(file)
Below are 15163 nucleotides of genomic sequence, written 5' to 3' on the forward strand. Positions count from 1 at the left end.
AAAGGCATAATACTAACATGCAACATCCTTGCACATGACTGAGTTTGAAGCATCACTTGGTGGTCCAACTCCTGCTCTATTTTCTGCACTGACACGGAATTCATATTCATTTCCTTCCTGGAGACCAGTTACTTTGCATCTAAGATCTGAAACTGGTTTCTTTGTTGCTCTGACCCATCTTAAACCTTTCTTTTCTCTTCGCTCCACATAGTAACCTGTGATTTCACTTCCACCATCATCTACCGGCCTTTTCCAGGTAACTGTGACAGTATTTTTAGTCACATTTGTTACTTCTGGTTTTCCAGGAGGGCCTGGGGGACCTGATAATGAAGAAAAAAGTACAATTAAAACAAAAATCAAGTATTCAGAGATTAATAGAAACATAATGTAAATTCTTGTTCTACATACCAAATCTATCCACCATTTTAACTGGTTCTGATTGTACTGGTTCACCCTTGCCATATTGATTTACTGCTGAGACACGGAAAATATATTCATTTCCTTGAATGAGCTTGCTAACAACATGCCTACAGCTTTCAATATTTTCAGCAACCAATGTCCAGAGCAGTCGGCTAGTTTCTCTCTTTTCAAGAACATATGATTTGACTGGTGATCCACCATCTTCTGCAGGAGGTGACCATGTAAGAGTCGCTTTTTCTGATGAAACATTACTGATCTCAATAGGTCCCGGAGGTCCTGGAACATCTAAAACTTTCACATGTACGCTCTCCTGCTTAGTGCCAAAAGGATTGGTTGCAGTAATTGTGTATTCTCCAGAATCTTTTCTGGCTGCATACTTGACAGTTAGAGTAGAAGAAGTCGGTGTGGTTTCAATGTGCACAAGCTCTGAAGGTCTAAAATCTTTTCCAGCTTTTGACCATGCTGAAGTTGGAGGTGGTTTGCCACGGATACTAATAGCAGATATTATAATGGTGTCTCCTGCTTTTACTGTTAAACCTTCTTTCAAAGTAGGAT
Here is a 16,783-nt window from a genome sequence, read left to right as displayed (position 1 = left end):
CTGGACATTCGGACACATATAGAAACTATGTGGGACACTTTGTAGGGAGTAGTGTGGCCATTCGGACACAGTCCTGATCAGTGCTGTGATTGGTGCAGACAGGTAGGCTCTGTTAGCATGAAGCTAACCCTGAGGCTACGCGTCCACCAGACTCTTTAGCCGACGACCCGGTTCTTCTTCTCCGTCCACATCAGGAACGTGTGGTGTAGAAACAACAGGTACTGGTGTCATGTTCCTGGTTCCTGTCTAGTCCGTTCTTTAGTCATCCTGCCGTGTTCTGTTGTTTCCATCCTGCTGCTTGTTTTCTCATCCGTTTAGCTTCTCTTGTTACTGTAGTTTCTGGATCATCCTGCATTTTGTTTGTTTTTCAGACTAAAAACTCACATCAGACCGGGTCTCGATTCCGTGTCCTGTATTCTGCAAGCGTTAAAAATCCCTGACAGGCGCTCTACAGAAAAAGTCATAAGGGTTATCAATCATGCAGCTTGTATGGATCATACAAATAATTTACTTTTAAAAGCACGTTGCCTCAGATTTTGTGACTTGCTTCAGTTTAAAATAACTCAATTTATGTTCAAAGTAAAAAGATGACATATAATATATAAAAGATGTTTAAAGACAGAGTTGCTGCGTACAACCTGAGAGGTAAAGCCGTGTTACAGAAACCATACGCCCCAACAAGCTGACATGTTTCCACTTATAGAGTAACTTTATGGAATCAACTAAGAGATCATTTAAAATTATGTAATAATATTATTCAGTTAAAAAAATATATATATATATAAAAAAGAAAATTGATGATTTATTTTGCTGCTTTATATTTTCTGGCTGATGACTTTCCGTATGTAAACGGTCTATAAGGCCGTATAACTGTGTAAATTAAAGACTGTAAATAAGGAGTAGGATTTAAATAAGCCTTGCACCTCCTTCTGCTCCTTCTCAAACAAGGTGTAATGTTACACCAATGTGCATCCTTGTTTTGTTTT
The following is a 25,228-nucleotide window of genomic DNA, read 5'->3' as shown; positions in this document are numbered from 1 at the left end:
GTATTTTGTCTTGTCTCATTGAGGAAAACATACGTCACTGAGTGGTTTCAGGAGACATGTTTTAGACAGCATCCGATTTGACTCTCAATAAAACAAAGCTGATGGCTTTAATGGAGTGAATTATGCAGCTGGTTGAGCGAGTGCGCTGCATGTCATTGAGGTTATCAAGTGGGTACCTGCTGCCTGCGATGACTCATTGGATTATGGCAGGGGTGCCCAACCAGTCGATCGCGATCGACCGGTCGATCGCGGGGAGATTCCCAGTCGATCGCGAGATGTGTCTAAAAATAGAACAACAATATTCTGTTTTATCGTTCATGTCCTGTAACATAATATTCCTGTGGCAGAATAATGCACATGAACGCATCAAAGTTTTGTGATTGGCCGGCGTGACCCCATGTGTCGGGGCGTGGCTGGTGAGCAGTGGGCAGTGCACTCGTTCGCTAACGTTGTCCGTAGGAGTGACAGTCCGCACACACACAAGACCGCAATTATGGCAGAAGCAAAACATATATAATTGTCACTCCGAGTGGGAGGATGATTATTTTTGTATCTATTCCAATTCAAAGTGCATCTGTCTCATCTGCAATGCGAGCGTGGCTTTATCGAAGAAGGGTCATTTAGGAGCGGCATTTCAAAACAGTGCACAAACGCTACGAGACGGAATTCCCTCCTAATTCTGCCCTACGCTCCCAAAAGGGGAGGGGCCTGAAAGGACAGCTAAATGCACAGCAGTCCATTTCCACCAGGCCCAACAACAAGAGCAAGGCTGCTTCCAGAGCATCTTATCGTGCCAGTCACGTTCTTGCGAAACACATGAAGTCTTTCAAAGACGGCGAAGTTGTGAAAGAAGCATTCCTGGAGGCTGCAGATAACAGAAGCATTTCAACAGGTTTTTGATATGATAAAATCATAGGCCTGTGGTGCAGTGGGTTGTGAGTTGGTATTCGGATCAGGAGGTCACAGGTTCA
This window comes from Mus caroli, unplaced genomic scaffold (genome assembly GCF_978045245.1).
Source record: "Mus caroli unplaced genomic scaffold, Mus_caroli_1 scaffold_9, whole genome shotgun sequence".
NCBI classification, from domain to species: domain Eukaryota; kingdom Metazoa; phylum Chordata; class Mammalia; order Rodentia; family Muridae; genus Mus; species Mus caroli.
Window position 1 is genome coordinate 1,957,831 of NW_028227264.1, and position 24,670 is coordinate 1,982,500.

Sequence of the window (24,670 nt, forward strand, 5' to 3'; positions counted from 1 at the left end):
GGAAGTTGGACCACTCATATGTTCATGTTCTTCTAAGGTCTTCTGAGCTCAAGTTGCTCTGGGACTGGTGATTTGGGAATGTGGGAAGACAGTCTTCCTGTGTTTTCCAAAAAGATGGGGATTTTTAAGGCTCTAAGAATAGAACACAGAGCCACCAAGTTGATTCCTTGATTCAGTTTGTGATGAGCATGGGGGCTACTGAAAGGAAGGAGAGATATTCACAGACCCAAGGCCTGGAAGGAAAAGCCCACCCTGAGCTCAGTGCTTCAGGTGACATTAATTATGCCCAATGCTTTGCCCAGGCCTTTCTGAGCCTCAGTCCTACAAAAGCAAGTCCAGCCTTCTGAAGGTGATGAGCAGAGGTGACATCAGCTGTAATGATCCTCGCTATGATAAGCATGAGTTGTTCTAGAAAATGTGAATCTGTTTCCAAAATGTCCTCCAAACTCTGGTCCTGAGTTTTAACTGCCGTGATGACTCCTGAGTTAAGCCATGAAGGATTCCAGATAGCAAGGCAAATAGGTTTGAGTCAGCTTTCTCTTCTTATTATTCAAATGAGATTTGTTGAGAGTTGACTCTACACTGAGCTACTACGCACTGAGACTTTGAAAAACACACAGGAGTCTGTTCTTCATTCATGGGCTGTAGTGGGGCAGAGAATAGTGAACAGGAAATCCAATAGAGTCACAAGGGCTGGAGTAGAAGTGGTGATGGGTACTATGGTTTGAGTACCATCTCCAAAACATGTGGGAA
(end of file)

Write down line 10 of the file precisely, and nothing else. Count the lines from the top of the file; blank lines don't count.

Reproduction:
Window position 1 is genome coordinate 1,957,831 of NW_028227264.1, and position 24,670 is coordinate 1,982,500.